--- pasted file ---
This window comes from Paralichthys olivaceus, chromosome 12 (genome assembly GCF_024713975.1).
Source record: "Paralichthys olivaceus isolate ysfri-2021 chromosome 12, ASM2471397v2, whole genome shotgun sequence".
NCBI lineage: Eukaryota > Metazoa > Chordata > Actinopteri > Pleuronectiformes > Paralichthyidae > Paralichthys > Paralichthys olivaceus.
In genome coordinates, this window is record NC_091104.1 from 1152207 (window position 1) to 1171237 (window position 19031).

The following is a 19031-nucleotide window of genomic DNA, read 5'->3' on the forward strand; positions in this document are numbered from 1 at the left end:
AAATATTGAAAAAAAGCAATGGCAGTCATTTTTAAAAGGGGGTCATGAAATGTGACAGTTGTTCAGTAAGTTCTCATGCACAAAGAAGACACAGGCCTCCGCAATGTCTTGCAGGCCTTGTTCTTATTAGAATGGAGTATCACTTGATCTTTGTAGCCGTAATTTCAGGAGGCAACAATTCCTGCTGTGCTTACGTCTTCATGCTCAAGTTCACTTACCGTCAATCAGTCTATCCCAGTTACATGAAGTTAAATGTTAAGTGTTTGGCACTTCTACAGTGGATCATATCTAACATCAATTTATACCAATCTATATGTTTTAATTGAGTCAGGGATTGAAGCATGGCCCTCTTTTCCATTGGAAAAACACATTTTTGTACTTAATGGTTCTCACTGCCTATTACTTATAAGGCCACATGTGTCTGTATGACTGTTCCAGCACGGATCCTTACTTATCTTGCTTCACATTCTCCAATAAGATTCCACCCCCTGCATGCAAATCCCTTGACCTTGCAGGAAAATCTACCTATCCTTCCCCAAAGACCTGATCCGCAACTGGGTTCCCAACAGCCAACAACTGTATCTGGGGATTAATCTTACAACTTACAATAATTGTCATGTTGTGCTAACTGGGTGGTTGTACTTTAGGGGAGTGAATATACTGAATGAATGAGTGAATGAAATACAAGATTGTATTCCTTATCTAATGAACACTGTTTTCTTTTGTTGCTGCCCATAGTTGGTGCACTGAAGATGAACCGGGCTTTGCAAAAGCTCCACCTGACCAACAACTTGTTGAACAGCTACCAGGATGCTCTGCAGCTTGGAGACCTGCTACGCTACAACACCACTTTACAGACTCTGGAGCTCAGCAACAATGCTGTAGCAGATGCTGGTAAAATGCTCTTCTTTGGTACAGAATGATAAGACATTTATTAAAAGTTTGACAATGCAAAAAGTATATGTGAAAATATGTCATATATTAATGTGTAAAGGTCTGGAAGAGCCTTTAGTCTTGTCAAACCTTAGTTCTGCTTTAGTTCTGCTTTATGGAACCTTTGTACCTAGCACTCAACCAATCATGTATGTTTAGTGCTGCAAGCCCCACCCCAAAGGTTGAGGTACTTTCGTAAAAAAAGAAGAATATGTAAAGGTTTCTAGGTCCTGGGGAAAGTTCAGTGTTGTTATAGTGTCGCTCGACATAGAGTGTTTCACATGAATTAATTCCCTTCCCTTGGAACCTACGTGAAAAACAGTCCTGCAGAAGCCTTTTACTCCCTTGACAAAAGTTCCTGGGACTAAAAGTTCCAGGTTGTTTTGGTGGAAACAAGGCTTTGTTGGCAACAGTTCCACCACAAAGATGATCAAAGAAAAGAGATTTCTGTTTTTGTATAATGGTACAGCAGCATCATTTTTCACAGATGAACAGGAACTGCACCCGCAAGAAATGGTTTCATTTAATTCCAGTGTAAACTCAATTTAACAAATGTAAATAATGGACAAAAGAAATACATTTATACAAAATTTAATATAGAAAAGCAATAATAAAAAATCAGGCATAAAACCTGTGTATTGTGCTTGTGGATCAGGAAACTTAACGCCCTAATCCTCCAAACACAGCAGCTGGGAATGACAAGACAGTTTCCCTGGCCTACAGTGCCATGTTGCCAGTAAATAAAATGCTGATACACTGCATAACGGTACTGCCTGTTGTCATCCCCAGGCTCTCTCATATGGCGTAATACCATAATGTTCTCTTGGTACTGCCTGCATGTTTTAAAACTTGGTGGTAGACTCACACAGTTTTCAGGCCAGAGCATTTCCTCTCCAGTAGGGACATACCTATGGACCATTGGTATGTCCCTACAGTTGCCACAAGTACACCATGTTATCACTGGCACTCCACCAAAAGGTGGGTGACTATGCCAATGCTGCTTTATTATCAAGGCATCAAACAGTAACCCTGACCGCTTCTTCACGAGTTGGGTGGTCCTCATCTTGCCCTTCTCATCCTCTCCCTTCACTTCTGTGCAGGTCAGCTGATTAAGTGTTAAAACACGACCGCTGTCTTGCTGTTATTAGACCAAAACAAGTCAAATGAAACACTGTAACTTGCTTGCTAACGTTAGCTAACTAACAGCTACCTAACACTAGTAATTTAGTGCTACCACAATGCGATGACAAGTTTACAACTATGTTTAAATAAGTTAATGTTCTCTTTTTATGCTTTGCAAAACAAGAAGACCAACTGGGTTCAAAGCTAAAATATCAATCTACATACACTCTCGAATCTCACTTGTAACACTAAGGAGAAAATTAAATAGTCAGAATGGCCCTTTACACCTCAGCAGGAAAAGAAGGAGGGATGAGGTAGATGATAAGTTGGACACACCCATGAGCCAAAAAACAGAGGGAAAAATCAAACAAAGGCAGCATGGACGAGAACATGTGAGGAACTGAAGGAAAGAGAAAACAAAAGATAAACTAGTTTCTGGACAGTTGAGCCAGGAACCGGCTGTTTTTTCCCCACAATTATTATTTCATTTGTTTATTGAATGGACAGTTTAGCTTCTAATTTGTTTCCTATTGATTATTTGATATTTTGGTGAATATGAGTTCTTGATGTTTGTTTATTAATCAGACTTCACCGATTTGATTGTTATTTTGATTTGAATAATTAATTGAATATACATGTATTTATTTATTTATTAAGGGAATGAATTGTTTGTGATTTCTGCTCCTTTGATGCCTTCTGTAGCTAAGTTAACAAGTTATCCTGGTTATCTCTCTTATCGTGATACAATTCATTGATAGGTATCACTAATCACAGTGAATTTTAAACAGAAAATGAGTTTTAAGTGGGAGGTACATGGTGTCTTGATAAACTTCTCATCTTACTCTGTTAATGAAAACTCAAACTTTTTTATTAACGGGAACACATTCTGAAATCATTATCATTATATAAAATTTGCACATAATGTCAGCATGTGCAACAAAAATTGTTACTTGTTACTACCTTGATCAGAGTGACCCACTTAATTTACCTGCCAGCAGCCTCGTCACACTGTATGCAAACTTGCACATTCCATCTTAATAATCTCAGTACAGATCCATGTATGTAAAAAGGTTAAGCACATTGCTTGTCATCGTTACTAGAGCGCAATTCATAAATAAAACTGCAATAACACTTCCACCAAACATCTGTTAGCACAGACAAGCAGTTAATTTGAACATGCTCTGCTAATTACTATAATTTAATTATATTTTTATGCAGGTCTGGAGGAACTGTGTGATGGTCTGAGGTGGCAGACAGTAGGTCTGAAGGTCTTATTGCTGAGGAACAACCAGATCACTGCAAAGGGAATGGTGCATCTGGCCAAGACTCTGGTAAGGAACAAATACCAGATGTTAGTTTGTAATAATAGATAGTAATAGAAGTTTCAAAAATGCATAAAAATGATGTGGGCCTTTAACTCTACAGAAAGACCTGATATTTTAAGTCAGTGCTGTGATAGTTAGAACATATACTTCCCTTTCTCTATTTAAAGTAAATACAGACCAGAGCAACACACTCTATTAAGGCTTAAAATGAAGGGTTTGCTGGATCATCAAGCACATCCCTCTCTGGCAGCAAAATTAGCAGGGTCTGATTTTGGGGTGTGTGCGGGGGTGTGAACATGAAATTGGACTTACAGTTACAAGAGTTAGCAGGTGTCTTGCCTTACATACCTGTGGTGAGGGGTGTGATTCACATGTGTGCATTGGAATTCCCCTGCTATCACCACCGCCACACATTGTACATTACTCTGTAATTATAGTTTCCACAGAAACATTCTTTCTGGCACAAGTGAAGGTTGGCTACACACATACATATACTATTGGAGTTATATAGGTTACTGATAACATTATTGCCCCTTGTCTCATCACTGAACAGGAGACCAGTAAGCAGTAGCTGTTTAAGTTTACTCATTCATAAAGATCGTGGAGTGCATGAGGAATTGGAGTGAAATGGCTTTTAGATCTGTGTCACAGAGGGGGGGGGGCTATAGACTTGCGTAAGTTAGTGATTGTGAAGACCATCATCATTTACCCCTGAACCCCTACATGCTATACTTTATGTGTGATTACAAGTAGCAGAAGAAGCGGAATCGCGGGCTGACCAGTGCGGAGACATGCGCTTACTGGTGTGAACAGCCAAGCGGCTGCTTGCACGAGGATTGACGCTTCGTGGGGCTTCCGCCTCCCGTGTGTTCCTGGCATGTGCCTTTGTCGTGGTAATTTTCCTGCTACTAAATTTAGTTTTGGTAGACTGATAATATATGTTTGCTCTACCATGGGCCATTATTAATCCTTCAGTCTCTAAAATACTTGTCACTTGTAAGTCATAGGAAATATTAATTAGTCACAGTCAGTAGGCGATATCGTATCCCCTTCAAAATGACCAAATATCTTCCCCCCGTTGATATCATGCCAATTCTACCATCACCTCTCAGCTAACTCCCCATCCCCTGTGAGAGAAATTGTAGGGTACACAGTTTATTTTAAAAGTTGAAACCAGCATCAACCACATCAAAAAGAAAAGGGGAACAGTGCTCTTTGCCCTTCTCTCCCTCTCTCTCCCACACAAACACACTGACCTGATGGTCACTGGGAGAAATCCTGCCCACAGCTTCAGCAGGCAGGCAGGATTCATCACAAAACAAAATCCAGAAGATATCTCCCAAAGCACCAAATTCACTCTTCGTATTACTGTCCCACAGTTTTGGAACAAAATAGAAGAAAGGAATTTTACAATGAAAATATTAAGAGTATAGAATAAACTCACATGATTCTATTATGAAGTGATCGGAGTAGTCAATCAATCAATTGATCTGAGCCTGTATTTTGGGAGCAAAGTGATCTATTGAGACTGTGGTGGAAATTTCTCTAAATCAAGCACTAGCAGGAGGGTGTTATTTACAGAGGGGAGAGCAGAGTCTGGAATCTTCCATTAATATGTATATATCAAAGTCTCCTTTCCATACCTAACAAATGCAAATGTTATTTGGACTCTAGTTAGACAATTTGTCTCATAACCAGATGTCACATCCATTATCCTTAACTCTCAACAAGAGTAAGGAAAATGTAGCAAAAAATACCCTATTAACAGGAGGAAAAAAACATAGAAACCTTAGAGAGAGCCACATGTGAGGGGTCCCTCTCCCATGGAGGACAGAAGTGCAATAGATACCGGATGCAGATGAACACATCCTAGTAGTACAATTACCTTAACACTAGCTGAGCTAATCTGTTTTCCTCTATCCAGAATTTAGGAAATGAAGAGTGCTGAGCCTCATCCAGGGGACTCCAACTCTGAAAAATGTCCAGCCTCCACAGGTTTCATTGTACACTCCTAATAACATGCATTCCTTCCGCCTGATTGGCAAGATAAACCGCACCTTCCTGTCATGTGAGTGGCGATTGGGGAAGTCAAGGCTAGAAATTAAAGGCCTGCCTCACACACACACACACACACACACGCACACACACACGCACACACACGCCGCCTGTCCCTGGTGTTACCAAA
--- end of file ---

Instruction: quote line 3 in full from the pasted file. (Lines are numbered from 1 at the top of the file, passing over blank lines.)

NCBI lineage: Eukaryota > Metazoa > Chordata > Actinopteri > Pleuronectiformes > Paralichthyidae > Paralichthys > Paralichthys olivaceus.